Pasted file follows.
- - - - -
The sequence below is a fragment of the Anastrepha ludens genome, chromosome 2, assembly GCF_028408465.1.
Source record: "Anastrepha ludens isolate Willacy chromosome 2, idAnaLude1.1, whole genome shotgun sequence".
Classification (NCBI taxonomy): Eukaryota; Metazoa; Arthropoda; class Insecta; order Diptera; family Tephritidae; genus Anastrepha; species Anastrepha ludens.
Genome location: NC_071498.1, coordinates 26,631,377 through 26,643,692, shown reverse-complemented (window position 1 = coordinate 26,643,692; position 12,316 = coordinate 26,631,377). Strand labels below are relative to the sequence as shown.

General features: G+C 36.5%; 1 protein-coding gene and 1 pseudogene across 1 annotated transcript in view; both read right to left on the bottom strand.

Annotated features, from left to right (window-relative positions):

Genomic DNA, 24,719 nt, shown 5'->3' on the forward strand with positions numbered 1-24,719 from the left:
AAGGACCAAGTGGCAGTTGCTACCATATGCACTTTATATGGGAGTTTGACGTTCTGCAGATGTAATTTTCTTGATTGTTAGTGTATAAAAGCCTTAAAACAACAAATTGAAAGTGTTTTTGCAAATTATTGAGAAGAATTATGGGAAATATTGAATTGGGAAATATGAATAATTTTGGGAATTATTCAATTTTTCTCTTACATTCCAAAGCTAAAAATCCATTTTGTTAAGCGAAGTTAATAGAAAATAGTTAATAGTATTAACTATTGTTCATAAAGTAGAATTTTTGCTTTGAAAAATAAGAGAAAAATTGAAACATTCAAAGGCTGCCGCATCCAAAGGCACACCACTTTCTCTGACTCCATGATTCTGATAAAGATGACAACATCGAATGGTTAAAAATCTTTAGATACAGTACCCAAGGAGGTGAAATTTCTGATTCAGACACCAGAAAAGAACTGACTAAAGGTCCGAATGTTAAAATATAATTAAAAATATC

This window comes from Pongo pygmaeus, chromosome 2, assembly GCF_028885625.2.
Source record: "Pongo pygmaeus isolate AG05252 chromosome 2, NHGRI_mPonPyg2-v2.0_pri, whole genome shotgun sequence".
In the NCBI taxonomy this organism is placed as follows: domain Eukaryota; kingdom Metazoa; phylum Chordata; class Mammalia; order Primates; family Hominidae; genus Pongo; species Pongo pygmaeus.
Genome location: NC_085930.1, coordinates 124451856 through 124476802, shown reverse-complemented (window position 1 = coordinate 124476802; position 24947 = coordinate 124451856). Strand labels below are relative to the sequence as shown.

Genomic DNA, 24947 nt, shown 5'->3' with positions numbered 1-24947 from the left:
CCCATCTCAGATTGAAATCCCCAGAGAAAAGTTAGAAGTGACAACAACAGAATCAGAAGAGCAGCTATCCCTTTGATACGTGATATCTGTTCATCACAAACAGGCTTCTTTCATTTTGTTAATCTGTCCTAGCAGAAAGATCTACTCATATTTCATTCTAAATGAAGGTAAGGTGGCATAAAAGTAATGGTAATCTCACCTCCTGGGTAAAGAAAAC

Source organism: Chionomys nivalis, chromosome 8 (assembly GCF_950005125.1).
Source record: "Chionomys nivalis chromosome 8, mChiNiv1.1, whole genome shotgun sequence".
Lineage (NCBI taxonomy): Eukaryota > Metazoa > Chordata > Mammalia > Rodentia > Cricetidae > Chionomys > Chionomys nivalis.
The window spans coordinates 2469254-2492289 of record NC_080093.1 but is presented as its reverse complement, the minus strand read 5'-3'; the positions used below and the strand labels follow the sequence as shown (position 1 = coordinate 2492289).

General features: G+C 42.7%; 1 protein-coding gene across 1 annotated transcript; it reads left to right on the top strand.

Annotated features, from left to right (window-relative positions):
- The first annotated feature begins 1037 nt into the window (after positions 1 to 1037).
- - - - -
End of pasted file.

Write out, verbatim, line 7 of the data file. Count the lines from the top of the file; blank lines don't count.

Genomic DNA, 24,719 nt, shown 5'->3' on the forward strand with positions numbered 1-24,719 from the left: